Creating and Managing Views in SQL Server 2008 : Creating Views

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You can create several different types of views in SQL Server 2008, including standard views, indexed views, and partitioned views. An indexed view has a unique clustered index defined on it that causes the view to be materialized. In other words, the creation of the index causes physical storage of the data related to the view’s index. Partitioned views join horizontally partitioned data from a set of distinct tables. They can be locally partitioned, meaning that the tables are on the same server; or they can be distributed, meaning that some of the tables exist on other servers. 

All types of views share a common set of restrictions:

  • Every column (including derived columns) must have a name.

  • The SELECT statement used in the view cannot include the COMPUTE BY clause or the INTO keyword.

  • The SELECT statement used in the view cannot include the ORDER BY clause.

  • The SELECT statement used in the view cannot contain temporary tables.

  • You cannot associate AFTER triggers with views, but you can associate INSTEAD OF triggers.

  • You cannot associate rules or default definitions with a view.

  • You cannot define a full-text index on a view.

A view can have a maximum of 1,024 columns. You can select all the columns for a view by using a SELECT * statement, but you need to use some caution when doing so. In particular, you must keep in mind that the view will not display columns that have been added to the view’s underlying tables after the view has been created. The fact that the new columns are not displayed can be a good thing but is sometimes overlooked. You can prevent changes to the underlying objects (for example, tables) by creating the view with SCHEMABINDING. SCHEMABINDING is discussed in the next section.

If you want the changes to the underlying objects to be reflected in the views, you can use the sp_refreshview stored procedure. This stored procedure updates the metadata for the specified non-schema-bound view.

SELECT DISTINCT 'EXEC sp_refreshview ''' + name + ''''
FROM sys.objects so INNER JOIN sys.sql_dependencies sd
ON so.object_id = sd.object_id
WHERE type = 'V'
AND sd.referenced_major_id = object_id('Person.Person')

To generate the executions for another object, you simply change the name of the object (that is, Person.Person) found at the end of the script to the name of the object you want to investigate.

With these guidelines in mind, you are now ready to create your view. Views can be created in SQL Server 2008 using T-SQL or SQL Server Management Studio (SSMS).

Creating Views Using T-SQL

The CREATE VIEW statement is used to create views with T-SQL. The syntax for the CREATE VIEW statement follows:

CREATE VIEW [ schema_name . ] view_name [ (column [ ,...n ] ) ]
[ WITH <view_attribute> [ ,...n ] ]
AS select_statement [ ; ]

<view_attribute> ::=

This statement and the related options are essentially the same in SQL Server 2008 as they were in SQL Server 2005 and SQL Server 2000. We first look at a simple example for creating a view with T-SQL and then delve into several other examples that utilize the view attributes. Listing 1 shows a sample T-SQL statement for creating a simple view.

Listing 1. Creating a Simple View with T-SQL
CREATE VIEW Sales.vw_OrderSummary as
select datepart(yy, orderdate) as 'OrderYear',
datepart(mm, orderdate) as 'OrderMonth',
sum(TotalDue) as 'OrderTotal'
from Sales.SalesOrderHeader
group by datepart(yy, orderdate), datepart(mm, orderdate)

There are several important aspects to notice in the example in Listing 1. First, all the columns in the SELECT statement are derived columns and do not simply reference a column in a table. You do not need to have a derived column in your view, but if you do, the derived column(s) must have a name or an alias assigned to it to be able to create the view. The column name allows you to reference the derived column when selecting from the view. If the derived columns in the SELECT statement are not named, the CREATE VIEW statement will fail.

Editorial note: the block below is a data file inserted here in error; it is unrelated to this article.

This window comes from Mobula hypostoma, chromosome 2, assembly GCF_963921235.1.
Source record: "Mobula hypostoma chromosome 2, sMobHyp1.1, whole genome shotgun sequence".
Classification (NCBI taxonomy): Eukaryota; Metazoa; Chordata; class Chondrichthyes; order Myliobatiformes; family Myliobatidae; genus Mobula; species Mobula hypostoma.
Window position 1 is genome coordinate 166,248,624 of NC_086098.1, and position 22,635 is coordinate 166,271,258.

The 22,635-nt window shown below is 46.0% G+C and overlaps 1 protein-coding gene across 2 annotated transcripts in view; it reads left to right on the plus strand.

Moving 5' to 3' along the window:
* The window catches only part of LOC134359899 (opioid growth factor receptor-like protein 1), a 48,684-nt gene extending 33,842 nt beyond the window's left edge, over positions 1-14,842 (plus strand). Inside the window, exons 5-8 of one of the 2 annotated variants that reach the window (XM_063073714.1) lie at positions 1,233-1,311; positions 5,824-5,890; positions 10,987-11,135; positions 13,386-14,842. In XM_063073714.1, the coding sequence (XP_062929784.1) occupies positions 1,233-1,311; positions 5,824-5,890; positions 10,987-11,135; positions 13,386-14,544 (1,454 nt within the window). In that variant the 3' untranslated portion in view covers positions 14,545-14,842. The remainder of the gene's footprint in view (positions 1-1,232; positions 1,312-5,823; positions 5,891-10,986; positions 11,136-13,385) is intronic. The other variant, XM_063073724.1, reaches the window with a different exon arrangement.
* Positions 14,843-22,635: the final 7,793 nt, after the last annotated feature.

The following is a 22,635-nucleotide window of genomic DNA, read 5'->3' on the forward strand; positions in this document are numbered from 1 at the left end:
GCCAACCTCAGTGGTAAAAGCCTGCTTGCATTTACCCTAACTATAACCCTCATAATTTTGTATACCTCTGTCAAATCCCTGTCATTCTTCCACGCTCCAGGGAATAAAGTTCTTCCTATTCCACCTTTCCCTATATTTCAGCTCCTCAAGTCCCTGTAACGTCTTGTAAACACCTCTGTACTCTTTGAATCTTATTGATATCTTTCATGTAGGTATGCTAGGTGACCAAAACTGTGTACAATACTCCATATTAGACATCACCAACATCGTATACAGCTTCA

Another notable characteristic of the simple view example is that an aggregate is used in the SELECT statement. Aggregates are allowed in views and are common implementations of views. Views with aggregates can be used instead of summary tables that denormalize data and use additional disk space. Keep in mind that the results of any view (including those with aggregates) are not returned in any particular order. Views cannot be created with the ORDER BY clause, but the ORDER BY clause can be utilized in a SELECT statement that references the view. The following example shows the first five rows of the vw_OrderSummary view created in Listing 27.2:

select top 5 * from Sales.vw_OrderSummary

OrderYear OrderMonth OrderTotal
---------- ---------- -----------------
2003 5 4449886.2315
2001 11 3690018.6652
2003 8 6775857.0745
2002 7 3781879.0708
2003 11 5961182.6761

You can see from the results of the SELECT that the summarized order information is not returned in any particular order. If you want to sort the results, you can treat the view like a table in a SELECT statement and use the ORDER BY clause to produce the desired results. The following example shows a SELECT statement from the vw_OrderSummary view and the ordered results:

select top 5 *
from Sales.vw_OrderSummary
where OrderYear >= 2004
order by OrderYear, OrderMonth

OrderYear OrderMonth OrderTotal
---------- ---------- ------------------
2004 1 3691013.2227
2004 2 5207182.5122
2004 3 5272786.8106
2004 4 4722890.7352
2004 5 6518825.2262


In many cases, it is best to create views that include the primary key columns from the underlying tables. This allows the views to be joined to other tables. Consider, for example, a view created on the Employee table in the Adventureworks2008 database. If you want to join that view to another table (such as EmployeeAddress), you need the primary key of the table (that is, Employee.EmployeeID) in the view.

Views can also be created with the following special view attributes: ENCRYPTION, SCHEMABINDING, and VIEW_METADATA. Each of these attributes and some other specialized views are discussed in the following sections.


The ENCRYPTION attribute causes the view definition to be stored as encrypted text in sys.syscomments. This feature is also available for stored procedures and other database code that you may want to protect. One issue to consider when you create a view using the ENCRYPTION option is that this option prevents the view from being published as part of SQL Server replication.